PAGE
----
Deep in the bowels of the hotel, Egyptian producers The Good News Group are hatching a project just as unlikely as Mister Lonely. Al Qeda is billed as an epic drama about Osama Bin Laden. The plot follows an international journalist as he tracks down the terrorist leader. The director, Adel Adeeb, aims to shoot the film simultaneously in Arabic and English. "We're not with Bin Laden or against the journalist, or against Bin Laden and for the journalist," he says. "We don't put it like Arsenal against Liverpool [sic]. It's two human beings from different places. We want to know how they think."
Adeeb has some novel ideas for casting. Omar Sharif is first choice to play the journalist. As for Bin Laden, "we're rubbing our fingers that it will be one like Dustin Hoffman or Al Pacino". The chances are that this project, too, will be made. The Good News Group is one of the Middle East's largest media groups and will be able to finance the film. Whether or not any self-respecting American star will go near the project is, of course, another question.
A few floors up, the French producer Alain Siritzky is introducing buyers to his Beijing-set, Mandarin-language version of Emmanuelle. In 1974, Siritzky financed the first Emmanuelle film, with Sylvia Kristel. Now, he is planning a new series of films based on the blogs by twentysomething Chinese writer and "rock chick" Mu Zimei, describing her sex life in explicit detail.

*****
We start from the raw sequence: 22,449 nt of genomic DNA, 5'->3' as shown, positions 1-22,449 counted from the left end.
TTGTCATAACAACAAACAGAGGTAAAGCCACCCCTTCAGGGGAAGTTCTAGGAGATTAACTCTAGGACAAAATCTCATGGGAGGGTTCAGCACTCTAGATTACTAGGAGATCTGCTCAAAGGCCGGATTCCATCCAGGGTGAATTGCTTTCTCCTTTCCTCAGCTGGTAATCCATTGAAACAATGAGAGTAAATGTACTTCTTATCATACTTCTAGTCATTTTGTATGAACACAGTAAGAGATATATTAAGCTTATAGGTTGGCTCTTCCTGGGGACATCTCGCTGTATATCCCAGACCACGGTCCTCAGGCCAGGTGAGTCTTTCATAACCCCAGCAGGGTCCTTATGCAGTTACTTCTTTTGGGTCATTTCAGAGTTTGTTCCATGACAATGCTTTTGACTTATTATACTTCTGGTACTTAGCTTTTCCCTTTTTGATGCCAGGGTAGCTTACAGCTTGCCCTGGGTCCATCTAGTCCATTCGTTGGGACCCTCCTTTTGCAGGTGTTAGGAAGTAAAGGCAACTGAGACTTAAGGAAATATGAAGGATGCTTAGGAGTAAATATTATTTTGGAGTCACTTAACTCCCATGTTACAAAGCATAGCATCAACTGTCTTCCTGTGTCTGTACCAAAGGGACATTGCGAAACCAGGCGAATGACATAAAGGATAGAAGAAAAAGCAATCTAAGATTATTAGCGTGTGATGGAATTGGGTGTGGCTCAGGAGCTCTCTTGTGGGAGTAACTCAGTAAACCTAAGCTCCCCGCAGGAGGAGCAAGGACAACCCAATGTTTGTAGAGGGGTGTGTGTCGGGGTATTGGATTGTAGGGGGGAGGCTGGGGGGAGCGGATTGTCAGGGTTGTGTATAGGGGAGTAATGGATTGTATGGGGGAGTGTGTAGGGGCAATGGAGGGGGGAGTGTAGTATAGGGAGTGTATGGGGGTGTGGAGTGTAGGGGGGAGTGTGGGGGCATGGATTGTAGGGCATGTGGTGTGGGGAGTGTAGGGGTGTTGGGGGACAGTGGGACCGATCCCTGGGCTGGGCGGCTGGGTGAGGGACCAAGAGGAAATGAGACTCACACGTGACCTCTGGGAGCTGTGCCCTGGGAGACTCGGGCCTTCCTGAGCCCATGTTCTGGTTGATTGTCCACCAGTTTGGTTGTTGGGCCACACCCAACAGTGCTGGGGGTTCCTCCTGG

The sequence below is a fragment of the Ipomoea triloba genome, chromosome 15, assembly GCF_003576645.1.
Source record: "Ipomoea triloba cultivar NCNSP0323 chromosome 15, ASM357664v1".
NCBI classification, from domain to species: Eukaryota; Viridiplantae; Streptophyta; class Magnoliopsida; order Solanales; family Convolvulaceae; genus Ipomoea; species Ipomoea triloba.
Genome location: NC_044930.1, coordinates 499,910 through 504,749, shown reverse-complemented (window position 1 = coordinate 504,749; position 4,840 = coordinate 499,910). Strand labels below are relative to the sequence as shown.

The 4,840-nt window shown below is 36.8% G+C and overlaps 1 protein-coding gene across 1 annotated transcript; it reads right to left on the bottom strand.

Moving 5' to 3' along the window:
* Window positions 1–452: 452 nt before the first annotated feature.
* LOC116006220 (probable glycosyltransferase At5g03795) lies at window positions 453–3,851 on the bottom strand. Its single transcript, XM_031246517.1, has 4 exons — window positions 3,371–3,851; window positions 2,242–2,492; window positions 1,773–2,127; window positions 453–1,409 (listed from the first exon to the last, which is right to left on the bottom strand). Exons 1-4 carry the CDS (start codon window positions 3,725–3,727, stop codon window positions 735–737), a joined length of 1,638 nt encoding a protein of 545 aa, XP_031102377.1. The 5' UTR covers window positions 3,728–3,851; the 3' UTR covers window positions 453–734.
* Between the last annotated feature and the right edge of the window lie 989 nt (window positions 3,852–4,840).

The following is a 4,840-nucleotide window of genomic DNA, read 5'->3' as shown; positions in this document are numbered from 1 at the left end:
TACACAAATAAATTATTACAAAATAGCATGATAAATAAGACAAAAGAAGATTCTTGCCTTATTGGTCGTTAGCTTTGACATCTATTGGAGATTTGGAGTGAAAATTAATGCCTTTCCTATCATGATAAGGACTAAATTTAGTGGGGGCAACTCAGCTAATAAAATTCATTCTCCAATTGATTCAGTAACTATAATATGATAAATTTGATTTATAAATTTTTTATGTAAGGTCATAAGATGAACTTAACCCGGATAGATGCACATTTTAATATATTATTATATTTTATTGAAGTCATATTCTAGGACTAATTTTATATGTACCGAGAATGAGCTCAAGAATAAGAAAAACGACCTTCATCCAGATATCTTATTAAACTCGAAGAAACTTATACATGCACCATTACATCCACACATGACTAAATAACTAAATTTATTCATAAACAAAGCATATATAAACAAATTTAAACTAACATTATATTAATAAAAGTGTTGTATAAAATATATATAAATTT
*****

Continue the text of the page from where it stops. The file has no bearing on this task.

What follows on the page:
Siritzky has already begun casting and claims that there are many actresses ready to appear in the film and disrobe in the name of art. In one breath, he pitches the project as "sex in the Forbidden City". In the next, he insists that his Mu Zimei films are inspired by a spirit of crusading feminism and will help Chinese womanhood to throw off the shackles of patriarchy. This, though, isn't a message of much interest to all those middle-aged, male distributors beating a path to his offices.
Maybe Emmanuelle's days are numbered. Who wants to promote sex and violence, or pay huge salaries to stars, when all the evidence suggests that audiences now prefer penguins? March Of The Penguins has already been a huge hit in the US. In the wake of its success, the one film which really excited the buyers at the AFM last week was Call Of The North, a National Geographic-funded documentary about the plight of the polar bear and the walrus.
"I just think that today there is more need from the audience to see some movies which are positive, beautiful, less violent and less like US blockbusters," the film's French sales agent, Vincent Maraval, declares between meetings with distributors desperate to buy the film.
Whenever something is successful at the AFM, everybody tries to copy it. One can safely predict that next year's market will be full of cheap new movies about koala bears, puffins and whatever other animals spring to mind - and it's also a fair bet that most will be absolutely awful.
'Lassie' opens on 16 DecemberReuse content